Vodafone has issued a warning about the removal of Huawei equipment from mobile networks on national security grounds.
The warning comes amid growing pressure on the British government for a ban on equipment from Huawei, as Western nations reconsider their relationship with China following the Coronavirus pandemic.
This is the second time that Vodafone has warned that the UK will lose its 5G lead, if Huawei equipment is removed. In March 2019, Vodafone warned that excluding Huawei in the UK’s 5G rollout would mean “hundreds of millions” in extra expenses and would likely also cost the UK its leadership in 5G readiness.
Vodafone already said in February this year that it will remove Huawei equipment from the sensitive, core parts of its mobile networks across Europe, which will cost it 200m euros (£169m) over the next five years.
It came after the British government in January decided to officially approve Huawei’s involvement in 5G networks in the United Kingdom.
However, it designated Huawei as a “high risk vendor” and as such the Chinese firm will be excluded from core parts of the network including all safety critical networks, with its participation capped at 35 percent..
It should be remembered that for 5G networks, three of the UK’s largest wireless providers (EE, Vodafone, and Three) all use Huawei equipment to build their 5G networks.
The only exception to this is O2, which instead opted to use 5G equipment from Ericsson and Nokia right from the start.
But Prime Minister Boris Johnson is facing mounting pressure both from Washington and from within his own government to exclude Huawei, as the fallout from the Coronavirus pandemic continues.
This pressure increased a notch last month when the signals intelligence agency (part of GCHQ) launched an emergency review into Huawei on the back of new US sanctions aimed at the Chinese company.
And now in an interview with the Financial Times, Vodafone UK CTO Scott Petty warned against excluding Huawei kit altogether.
“The UK’s leadership in 5G will be lost if mobile operators are forced to spend time and money replacing existing equipment,” he warned.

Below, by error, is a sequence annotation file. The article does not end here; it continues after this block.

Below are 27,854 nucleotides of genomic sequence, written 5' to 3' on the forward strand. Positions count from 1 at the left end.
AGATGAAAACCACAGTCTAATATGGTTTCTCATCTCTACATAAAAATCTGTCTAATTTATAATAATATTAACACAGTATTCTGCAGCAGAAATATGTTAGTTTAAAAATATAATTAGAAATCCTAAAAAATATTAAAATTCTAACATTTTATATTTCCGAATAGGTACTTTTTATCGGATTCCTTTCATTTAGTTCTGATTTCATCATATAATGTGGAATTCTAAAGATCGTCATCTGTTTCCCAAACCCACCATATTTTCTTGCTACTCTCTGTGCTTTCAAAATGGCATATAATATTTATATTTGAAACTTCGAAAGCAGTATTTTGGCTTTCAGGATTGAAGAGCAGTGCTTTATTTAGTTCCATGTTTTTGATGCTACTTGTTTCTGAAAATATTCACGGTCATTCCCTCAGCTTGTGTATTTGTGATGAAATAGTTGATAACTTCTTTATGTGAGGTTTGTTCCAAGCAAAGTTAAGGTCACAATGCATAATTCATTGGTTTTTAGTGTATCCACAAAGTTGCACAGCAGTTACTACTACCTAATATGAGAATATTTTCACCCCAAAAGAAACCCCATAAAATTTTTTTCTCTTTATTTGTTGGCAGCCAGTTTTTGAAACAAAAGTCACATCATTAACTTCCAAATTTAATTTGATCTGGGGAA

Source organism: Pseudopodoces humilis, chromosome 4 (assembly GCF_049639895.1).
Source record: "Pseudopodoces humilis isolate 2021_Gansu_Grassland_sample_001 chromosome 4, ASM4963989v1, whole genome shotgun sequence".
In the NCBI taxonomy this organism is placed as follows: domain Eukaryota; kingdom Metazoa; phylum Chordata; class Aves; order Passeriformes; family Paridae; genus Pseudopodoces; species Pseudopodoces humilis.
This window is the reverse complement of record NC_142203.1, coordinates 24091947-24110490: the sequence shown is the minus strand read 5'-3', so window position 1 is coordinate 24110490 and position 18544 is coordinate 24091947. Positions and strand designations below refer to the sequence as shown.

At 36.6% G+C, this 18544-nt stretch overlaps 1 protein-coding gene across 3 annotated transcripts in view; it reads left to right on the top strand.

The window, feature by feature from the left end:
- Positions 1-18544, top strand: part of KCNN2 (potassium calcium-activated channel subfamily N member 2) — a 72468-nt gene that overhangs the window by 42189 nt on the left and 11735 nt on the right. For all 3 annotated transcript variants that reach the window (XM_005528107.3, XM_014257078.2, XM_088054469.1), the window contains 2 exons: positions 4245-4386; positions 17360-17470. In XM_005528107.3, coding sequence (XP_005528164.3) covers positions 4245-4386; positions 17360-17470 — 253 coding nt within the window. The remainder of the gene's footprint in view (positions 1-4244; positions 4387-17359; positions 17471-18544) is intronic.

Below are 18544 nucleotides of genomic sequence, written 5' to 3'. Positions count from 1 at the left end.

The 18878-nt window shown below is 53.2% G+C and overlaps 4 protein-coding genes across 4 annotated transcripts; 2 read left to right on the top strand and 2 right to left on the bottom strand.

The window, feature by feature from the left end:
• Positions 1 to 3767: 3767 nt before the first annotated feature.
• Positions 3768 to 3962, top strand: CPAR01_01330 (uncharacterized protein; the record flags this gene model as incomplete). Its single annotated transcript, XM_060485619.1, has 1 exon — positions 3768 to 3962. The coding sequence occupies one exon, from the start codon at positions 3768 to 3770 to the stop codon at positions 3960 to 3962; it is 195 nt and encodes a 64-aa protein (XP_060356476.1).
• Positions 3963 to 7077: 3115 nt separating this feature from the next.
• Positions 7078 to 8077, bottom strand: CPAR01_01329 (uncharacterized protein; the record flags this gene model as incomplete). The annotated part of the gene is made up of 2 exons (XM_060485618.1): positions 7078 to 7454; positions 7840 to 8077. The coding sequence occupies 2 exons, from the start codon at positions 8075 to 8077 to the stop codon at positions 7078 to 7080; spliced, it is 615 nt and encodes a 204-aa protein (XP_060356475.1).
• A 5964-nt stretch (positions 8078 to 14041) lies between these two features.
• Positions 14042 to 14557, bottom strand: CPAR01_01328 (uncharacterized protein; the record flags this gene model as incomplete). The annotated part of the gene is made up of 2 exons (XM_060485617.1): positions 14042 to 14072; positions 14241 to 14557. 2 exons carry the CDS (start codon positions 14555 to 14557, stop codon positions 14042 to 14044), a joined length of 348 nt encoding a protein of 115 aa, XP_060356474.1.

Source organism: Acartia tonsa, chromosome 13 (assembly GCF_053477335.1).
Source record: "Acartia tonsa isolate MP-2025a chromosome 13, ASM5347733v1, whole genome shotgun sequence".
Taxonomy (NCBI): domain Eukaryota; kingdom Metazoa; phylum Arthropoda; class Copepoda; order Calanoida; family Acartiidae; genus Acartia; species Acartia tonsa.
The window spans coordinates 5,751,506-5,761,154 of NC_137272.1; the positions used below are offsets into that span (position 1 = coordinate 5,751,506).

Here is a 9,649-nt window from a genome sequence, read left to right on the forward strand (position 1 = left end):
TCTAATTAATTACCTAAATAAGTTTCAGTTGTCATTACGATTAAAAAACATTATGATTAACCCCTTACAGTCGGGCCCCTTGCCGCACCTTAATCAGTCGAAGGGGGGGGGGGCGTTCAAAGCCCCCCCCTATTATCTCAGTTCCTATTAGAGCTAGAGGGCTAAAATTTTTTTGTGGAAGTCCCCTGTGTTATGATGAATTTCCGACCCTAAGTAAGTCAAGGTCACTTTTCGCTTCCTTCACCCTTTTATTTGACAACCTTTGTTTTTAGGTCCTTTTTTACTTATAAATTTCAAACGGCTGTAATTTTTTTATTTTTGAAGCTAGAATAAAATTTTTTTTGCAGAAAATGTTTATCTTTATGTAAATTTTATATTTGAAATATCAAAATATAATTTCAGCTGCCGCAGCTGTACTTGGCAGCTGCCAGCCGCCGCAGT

Rather than stripping out Huawei equipment, Petty said that “efforts should instead be focused on expanding 5G coverage, developing 5G capabilities for UK industry, and investing in the next stage of this important technology”.
But the reality is that the UK is looking at reducing Britain’s broader reliance on China for critical products, after Boris Johnson instructed civil servants to make plans to end the UK’s reliance on China for vital medical supplies and other strategic imports.
Huawei has noted this, and this week pledged its “ongoing commitment” to the United Kingdom – highlighting its 20 years of presence in the British market.
But the Chinese government facing a growing backlash over the Coronavirus pandemic, which began in China, and it has denied US allegations that it has not been transparent about the virus’ initial outbreak.
China itself is pushing ahead with plans to become less reliant on countries such as the United States, according to local media reports.
The US had previously pressured the UK and other allies to ban Huawei and other Chinese equipment makers from 5G networks on national security grounds.
US regulators last month said they would alter export laws in an effort to cut off Huawei’s access to microprocessors manufactured outside the US, but using equipment or software made by American firms.
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